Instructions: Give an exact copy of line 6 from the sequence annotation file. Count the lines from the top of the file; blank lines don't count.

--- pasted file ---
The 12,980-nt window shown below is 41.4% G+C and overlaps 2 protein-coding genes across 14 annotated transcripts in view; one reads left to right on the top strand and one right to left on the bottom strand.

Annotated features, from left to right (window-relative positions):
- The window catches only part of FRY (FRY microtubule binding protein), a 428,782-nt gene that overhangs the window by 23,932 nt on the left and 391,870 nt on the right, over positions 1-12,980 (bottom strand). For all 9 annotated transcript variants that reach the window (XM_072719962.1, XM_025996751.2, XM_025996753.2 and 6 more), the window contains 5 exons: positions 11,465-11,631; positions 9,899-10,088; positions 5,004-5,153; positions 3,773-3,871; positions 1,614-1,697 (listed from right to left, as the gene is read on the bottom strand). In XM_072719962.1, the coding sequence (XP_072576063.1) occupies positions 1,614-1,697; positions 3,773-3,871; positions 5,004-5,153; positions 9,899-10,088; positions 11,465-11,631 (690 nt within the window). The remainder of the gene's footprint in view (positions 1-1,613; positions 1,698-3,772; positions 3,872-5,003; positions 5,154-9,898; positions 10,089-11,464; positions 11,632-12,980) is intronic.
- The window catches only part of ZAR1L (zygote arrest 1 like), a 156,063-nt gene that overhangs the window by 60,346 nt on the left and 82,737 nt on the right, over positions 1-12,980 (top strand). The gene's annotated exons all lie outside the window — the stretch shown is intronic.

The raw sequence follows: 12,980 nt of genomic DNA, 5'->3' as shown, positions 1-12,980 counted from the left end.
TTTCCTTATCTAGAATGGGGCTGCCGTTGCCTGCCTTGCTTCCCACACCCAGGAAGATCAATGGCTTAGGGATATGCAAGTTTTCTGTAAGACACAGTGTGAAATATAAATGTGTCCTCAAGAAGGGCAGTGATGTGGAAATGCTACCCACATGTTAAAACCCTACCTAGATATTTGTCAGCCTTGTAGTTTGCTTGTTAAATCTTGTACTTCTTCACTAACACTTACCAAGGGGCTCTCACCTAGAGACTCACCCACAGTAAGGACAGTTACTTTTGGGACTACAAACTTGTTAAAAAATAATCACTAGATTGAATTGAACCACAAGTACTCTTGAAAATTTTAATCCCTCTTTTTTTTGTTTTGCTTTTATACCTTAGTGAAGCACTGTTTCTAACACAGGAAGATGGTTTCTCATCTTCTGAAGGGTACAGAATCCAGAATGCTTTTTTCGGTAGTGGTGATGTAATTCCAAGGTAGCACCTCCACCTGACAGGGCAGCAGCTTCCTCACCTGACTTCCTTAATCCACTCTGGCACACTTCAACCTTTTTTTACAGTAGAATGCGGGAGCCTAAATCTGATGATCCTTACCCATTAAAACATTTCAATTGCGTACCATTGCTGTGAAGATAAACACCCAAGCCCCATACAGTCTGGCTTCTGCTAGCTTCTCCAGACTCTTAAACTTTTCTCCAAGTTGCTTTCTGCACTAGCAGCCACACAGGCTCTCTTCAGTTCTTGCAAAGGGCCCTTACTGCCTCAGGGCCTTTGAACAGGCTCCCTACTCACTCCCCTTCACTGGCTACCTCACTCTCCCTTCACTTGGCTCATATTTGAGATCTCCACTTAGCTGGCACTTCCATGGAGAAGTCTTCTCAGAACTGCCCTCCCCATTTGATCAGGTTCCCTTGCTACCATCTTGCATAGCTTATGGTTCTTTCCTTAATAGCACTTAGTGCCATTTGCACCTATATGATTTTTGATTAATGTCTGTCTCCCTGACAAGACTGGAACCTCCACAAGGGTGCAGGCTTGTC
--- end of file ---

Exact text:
TTTCCTTATCTAGAATGGGGCTGCCGTTGCCTGCCTTGCTTCCCACACCCAGGAAGATCAATGGCTTAGGGATATGCAAGTTTTCTGTAAGACACAGTGTGAAATATAAATGTGTCCTCAAGAAGGGCAGTGATGTGGAAATGCTACCCACATGTTAAAACCCTACCTAGATATTTGTCAGCCTTGTAGTTTGCTTGTTAAATCTTGTACTTCTTCACTAACACTTACCAAGGGGCTCTCACCTAGAGACTCACCCACAGTAAGGACAGTTACTTTTGGGACTACAAACTTGTTAAAAAATAATCACTAGATTGAATTGAACCACAAGTACTCTTGAAAATTTTAATCCCTCTTTTTTTTGTTTTGCTTTTATACCTTAGTGAAGCACTGTTTCTAACACAGGAAGATGGTTTCTCATCTTCTGAAGGGTACAGAATCCAGAATGCTTTTTTCGGTAGTGGTGATGTAATTCCAAGGTAGCACCTCCACCTGACAGGGCAGCAGCTTCCTCACCTGACTTCCTTAATCCACTCTGGCACACTTCAACCTTTTTTTACAGTAGAATGCGGGAGCCTAAATCTGATGATCCTTACCCATTAAAACATTTCAATTGCGTACCATTGCTGTGAAGATAAACACCCAAGCCCCATACAGTCTGGCTTCTGCTAGCTTCTCCAGACTCTTAAACTTTTCTCCAAGTTGCTTTCTGCACTAGCAGCCACACAGGCTCTCTTCAGTTCTTGCAAAGGGCCCTTACTGCCTCAGGGCCTTTGAACAGGCTCCCTACTCACTCCCCTTCACTGGCTACCTCACTCTCCCTTCACTTGGCTCATATTTGAGATCTCCACTTAGCTGGCACTTCCATGGAGAAGTCTTCTCAGAACTGCCCTCCCCATTTGATCAGGTTCCCTTGCTACCATCTTGCATAGCTTATGGTTCTTTCCTTAATAGCACTTAGTGCCATTTGCACCTATATGATTTTTGATTAATGTCTGTCTCCCTGACAAGACTGGAACCTCCACAAGGGTGCAGGCTTGTC